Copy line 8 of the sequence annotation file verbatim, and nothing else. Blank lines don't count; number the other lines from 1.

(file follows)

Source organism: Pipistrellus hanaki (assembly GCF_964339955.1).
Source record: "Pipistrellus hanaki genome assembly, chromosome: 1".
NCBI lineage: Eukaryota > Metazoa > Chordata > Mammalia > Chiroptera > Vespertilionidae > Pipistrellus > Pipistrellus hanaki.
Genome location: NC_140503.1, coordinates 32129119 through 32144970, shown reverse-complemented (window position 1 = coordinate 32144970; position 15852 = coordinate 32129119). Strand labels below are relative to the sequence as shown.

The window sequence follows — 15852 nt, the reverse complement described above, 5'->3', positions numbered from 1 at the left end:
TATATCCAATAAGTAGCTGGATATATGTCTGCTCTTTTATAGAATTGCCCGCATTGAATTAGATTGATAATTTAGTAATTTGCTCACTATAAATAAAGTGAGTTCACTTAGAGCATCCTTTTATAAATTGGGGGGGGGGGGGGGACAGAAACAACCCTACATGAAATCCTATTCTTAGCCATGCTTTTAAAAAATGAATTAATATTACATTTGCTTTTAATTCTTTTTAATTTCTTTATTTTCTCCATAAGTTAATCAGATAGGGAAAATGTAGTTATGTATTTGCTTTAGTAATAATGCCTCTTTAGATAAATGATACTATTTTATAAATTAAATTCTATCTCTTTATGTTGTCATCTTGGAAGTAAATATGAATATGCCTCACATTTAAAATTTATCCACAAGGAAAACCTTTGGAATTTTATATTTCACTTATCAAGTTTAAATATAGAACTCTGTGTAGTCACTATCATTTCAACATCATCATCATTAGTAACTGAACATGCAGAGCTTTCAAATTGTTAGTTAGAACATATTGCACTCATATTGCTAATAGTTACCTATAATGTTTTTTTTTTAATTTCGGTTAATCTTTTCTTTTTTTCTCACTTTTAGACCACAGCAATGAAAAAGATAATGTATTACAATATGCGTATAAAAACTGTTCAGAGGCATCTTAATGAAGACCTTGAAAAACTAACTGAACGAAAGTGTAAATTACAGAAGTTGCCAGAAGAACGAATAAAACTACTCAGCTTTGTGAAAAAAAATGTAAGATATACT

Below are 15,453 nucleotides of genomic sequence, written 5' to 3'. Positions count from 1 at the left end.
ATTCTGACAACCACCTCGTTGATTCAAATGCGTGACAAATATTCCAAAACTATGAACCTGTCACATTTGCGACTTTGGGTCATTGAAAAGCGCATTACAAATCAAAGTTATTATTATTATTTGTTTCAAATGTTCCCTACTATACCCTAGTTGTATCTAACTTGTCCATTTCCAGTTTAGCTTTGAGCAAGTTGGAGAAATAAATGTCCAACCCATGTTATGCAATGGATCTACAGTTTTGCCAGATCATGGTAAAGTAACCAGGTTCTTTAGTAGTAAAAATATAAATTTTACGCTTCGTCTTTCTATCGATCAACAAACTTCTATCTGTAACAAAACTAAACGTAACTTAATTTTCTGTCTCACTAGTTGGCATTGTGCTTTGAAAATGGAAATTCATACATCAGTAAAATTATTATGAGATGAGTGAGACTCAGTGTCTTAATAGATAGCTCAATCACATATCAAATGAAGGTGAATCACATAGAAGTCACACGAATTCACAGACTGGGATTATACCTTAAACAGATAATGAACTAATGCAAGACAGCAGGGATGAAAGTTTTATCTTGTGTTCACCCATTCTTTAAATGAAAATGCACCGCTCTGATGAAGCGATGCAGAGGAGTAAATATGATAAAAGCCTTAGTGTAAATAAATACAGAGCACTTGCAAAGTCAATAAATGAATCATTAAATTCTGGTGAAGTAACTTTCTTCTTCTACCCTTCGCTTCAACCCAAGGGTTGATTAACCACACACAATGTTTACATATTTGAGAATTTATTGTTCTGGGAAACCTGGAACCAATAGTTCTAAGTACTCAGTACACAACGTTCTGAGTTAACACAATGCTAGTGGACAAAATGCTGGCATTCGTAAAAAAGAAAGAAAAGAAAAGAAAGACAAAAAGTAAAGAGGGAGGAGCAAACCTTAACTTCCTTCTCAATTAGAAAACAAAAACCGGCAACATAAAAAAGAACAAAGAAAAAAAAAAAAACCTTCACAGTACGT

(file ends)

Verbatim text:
ATTCTGACAACCACCTCGTTGATTCAAATGCGTGACAAATATTCCAAAACTATGAACCTGTCACATTTGCGACTTTGGGTCATTGAAAAGCGCATTACAAATCAAAGTTATTATTATTATTTGTTTCAAATGTTCCCTACTATACCCTAGTTGTATCTAACTTGTCCATTTCCAGTTTAGCTTTGAGCAAGTTGGAGAAATAAATGTCCAACCCATGTTATGCAATGGATCTACAGTTTTGCCAGATCATGGTAAAGTAACCAGGTTCTTTAGTAGTAAAAATATAAATTTTACGCTTCGTCTTTCTATCGATCAACAAACTTCTATCTGTAACAAAACTAAACGTAACTTAATTTTCTGTCTCACTAGTTGGCATTGTGCTTTGAAAATGGAAATTCATACATCAGTAAAATTATTATGAGATGAGTGAGACTCAGTGTCTTAATAGATAGCTCAATCACATATCAAATGAAGGTGAATCACATAGAAGTCACACGAATTCACAGACTGGGATTATACCTTAAACAGATAATGAACTAATGCAAGACAGCAGGGATGAAAGTTTTATCTTGTGTTCACCCATTCTTTAAATGAAAATGCACCGCTCTGATGAAGCGATGCAGAGGAGTAAATATGATAAAAGCCTTAGTGTAAATAAATACAGAGCACTTGCAAAGTCAATAAATGAATCATTAAATTCTGGTGAAGTAACTTTCTTCTTCTACCCTTCGCTTCAACCCAAGGGTTGATTAACCACACACAATGTTTACATATTTGAGAATTTATTGTTCTGGGAAACCTGGAACCAATAGTTCTAAGTACTCAGTACACAACGTTCTGAGTTAACACAATGCTAGTGGACAAAATGCTGGCATTCGTAAAAAAGAAAGAAAAGAAAAGAAAGACAAAAAGTAAAGAGGGAGGAGCAAACCTTAACTTCCTTCTCAATTAGAAAACAAAAACCGGCAACATAAAAAAGAACAAAGAAAAAAAAAAAAACCTTCACAGTACGT